13. This contention involves, it is obvious, the question of the construction of the will of the testator.
14. What is included in the right of living in the premises which the testator has reserved to his sons and grandsons and their families? Or to put the question in another way, is the carrying on the business or profession of a kabiraj on the premises in question inconsistent with the disposition which the testator has made of the property, so as to constitute the action of the defendant Gooroo Prosonno Sen, a breach of a valid trust created by the testator
15. A great deal has been said as to what is the proper definition of the word 'living,' and as to what are the rights which are comprised within the right of living in any given place. It seems to me impossible to lay down a strict hard-and-fast definition of the word, which shall be applicable under all circumstances. The meaning must vary according to the circumstances under which the word is used, or the purpose or object for which it is employed. It may have a very extended meaning from the point of view of International Law as indicating the country where a son is entitled to exercise all the privileges of a subject or citizen. On the other hand, it has a much restricted meaning when used in Statutes for the purpose of defining the personal jurisdiction of a particular Court. The cases which have been decided in this country under Clause 12 of the Charter, or under Section 16 of the Civil Procedure Code, or under the Insolvent Debtors' Act, and also in England under the County Courts' Acts, show in what different senses the words 'living,' 'residing' or 'dwelling' and similar expressions may be used, and that sometimes a very narrow and artificial meaning is applied to them. The question to my mind to be asked in this case is---What is the meaning which the testator intended the word should bear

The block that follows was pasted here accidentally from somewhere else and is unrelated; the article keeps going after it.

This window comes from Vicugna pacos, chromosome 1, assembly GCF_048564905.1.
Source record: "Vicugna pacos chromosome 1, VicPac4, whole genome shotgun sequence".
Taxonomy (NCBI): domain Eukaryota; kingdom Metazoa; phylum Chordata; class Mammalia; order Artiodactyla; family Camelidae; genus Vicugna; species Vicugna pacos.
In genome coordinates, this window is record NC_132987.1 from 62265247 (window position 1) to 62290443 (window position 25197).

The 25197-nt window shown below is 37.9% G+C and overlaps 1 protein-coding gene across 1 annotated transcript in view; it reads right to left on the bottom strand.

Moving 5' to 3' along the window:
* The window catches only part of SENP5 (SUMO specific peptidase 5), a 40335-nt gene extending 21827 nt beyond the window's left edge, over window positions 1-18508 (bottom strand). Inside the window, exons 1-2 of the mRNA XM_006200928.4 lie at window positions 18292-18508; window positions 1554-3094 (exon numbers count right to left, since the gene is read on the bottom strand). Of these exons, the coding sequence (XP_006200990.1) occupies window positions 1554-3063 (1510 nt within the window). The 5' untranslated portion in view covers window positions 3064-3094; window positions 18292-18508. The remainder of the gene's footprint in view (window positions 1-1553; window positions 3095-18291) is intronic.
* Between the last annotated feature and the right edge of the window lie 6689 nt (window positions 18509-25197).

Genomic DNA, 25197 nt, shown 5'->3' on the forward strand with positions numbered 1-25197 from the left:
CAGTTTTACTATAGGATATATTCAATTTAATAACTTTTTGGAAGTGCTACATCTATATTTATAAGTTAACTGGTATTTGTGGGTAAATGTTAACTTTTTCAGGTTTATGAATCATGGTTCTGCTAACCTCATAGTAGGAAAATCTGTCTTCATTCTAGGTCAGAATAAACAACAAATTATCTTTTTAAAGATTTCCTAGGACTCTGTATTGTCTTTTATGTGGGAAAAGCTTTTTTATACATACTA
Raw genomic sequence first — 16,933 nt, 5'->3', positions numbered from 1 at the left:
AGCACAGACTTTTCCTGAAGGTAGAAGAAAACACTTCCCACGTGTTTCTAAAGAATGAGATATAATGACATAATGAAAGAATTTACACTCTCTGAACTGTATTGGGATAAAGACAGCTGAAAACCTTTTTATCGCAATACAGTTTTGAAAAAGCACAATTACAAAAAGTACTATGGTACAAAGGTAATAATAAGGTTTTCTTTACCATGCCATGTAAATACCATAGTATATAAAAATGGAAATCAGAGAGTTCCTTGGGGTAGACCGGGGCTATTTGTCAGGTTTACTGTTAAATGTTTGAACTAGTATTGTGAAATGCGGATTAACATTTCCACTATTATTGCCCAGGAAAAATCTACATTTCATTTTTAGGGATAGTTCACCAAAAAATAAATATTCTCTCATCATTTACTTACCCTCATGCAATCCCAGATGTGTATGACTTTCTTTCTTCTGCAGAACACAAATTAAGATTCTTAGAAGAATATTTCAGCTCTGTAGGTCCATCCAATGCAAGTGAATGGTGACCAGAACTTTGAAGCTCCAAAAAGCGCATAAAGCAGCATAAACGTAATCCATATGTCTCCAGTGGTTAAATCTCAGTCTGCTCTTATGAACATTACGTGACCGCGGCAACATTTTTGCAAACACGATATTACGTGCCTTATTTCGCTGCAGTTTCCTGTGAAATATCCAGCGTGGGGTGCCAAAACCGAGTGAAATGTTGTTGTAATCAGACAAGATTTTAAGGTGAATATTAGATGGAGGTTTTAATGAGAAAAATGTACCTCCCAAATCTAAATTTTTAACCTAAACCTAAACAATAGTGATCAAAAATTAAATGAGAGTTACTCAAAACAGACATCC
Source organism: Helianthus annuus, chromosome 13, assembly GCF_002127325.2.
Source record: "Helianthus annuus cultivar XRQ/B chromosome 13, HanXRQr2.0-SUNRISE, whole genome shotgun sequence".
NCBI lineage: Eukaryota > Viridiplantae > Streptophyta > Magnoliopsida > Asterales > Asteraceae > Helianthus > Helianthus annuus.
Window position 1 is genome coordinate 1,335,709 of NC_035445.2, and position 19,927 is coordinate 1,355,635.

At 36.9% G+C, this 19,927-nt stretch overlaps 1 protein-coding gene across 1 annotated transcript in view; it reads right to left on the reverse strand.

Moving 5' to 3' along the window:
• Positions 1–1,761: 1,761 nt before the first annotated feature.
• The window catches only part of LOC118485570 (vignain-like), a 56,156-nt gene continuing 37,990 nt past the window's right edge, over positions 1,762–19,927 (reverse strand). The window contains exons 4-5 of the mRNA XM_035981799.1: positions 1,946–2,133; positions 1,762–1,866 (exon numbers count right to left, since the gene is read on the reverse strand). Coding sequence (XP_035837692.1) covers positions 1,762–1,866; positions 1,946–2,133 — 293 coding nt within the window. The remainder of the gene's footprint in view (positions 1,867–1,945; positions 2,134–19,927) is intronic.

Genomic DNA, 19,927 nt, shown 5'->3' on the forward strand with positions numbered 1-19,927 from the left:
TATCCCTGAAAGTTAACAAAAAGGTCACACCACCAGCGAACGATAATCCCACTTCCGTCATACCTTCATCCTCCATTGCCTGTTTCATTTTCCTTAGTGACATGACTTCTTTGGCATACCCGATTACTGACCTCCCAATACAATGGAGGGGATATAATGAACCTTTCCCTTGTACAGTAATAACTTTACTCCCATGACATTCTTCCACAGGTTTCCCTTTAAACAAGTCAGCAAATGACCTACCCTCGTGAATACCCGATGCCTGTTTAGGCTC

16. Now, when the testator's meaning has to be discovered, the well-known ruling of the Privy Council in Soorjeemoney Dossee v. Denobundoo Mullick (1857) 6 Moo. I. A. 535 lays it down that primarily the words of the will are to be considered, and next the surrounding circumstances, when the testator's meaning may be affected by them. I turn first to the will itself.